Chapter

Henry Morton Stanley and the New Journalism

Edward Berenson

in Heroes of Empire

Published by University of California Press

Published in print June 2010 | ISBN: 9780520234277
Published online March 2012 | e-ISBN: 9780520947191 | DOI: http://dx.doi.org/10.1525/california/9780520234277.003.0002
Henry Morton Stanley and the New Journalism

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  • Modern History (1700 to 1945)

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Henry Morton Stanley's personal charisma developed only later in his life, not until the spring of 1890 when he returned home in apparent triumph from what would be his final African voyage. The Stanley-Livingstone meeting provided a spectacular occasion for a new kind of journalism. The crime story became the staple of the new journalism in France and the United States, its dominance such that the fait divers' distinctive style, with its dialogue, characters, action, suspense, and progression of events, would spill over into most other forms of reportage. The writings of Livingstone, Burton, and other travelers showed Stanley how to mount and conduct an expedition into the African interior. By the late 1880s, many would endorse the notion that Stanley resembled the mythic heroes whose courage and manly abilities provided models for contemporary men.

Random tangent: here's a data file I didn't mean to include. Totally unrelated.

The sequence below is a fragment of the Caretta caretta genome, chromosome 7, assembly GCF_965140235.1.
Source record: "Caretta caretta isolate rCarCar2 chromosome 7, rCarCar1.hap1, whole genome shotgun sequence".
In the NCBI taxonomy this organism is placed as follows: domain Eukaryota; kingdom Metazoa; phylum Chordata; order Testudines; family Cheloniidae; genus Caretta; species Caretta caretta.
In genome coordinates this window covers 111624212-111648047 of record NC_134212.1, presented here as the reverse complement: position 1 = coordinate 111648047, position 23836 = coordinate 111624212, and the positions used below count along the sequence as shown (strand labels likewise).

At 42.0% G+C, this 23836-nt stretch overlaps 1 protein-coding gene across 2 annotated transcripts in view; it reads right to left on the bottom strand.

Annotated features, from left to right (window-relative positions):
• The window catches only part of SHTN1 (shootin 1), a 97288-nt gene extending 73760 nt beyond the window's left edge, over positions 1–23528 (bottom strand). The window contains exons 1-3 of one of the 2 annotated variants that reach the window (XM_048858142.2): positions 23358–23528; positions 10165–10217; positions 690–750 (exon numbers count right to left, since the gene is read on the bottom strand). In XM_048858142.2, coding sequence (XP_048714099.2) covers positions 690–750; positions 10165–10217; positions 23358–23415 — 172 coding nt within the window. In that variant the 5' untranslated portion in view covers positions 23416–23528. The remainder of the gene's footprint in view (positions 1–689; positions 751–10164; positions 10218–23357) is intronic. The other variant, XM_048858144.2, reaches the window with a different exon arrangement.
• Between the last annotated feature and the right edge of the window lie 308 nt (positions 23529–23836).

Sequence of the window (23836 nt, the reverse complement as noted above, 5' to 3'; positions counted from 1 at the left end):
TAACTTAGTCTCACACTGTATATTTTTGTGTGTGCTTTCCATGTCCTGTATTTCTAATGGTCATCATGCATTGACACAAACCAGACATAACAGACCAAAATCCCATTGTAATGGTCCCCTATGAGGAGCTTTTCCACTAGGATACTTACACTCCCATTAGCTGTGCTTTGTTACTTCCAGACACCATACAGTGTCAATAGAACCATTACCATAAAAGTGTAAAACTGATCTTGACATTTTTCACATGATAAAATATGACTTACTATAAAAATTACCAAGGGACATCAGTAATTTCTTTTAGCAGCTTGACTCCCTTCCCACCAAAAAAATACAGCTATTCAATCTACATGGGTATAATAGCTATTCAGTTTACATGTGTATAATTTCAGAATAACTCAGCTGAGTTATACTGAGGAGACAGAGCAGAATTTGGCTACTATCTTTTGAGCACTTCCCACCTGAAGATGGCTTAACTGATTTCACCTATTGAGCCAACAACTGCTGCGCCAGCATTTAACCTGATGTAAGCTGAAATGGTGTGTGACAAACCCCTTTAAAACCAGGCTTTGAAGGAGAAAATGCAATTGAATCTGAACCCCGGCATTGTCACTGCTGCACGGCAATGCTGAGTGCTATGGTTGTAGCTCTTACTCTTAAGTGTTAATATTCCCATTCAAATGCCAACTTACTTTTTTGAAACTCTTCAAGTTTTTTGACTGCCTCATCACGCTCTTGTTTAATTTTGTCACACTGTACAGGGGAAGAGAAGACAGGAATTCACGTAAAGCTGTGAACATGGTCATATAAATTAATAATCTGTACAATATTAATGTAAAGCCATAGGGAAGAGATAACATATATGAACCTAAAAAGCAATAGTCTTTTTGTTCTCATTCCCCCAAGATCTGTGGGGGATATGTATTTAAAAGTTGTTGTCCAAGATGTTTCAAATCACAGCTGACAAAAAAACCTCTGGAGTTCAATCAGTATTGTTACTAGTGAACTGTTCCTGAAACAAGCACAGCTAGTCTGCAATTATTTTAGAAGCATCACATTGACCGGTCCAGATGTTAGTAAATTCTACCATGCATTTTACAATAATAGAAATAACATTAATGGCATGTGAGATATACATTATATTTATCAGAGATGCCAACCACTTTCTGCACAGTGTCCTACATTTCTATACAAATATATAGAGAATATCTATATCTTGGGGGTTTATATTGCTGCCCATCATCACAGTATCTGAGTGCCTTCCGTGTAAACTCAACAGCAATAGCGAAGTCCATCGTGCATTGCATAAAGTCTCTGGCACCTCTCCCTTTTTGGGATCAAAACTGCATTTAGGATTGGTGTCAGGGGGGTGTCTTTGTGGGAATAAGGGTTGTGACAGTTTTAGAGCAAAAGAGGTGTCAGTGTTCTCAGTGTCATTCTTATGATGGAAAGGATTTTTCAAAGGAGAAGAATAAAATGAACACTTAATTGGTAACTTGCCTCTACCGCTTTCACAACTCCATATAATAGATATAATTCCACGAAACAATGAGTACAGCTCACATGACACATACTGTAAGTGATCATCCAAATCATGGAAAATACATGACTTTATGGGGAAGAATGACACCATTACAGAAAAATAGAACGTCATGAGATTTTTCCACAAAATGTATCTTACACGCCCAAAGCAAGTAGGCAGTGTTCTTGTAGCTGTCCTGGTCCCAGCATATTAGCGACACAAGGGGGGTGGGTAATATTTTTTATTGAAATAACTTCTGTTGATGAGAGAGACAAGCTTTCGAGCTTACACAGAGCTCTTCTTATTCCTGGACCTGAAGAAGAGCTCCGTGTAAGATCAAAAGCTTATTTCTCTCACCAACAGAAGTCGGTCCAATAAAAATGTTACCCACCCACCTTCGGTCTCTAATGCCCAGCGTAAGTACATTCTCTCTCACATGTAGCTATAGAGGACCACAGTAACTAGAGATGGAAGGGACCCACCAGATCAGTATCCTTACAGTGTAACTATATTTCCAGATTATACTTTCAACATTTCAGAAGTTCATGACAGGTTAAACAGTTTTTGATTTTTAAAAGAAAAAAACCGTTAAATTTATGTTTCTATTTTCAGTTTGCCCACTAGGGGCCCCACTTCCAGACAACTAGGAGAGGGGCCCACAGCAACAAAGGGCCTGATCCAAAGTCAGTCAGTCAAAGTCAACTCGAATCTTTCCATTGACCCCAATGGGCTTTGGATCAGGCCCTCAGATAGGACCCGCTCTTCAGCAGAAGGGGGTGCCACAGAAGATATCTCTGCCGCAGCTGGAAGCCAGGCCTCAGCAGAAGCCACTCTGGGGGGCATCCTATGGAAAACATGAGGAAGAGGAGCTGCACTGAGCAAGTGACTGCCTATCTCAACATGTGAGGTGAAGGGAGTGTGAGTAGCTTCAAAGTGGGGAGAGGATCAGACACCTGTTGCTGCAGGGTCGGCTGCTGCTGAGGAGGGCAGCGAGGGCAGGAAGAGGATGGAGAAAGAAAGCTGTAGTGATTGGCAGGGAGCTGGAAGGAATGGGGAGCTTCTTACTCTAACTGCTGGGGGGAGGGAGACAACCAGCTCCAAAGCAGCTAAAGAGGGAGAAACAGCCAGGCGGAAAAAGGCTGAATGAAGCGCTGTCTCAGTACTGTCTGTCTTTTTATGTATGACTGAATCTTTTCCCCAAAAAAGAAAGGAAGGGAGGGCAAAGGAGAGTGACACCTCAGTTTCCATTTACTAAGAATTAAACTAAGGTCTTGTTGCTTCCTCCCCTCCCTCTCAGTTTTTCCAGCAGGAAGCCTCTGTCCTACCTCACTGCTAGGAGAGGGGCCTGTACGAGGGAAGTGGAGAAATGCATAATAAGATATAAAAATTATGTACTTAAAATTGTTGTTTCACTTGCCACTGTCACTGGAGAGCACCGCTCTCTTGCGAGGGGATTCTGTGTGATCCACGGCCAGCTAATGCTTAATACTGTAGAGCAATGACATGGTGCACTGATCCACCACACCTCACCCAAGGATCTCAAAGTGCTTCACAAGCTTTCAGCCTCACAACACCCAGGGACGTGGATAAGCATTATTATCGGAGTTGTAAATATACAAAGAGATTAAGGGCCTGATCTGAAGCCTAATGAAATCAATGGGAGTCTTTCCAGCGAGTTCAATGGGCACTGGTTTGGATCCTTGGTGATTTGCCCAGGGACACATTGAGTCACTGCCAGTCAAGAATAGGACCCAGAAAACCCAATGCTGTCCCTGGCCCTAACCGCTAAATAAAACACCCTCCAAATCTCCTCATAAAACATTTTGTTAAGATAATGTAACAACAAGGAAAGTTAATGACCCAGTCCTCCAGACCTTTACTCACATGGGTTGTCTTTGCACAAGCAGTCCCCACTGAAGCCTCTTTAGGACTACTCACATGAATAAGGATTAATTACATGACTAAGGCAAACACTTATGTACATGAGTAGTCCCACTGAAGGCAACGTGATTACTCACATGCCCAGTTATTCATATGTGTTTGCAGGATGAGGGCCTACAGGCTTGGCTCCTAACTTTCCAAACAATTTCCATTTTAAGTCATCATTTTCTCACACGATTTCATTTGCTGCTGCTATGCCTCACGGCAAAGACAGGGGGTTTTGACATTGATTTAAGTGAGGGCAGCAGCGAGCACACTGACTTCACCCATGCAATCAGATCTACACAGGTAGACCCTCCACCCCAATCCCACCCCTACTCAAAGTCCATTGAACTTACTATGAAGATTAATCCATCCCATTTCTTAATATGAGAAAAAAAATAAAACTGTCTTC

Keywords: Henry Morton Stanley; Livingstone; African voyage; new journalism; France; United States

Chapter.  10965 words.  Illustrated.

Subjects: Modern History (1700 to 1945)

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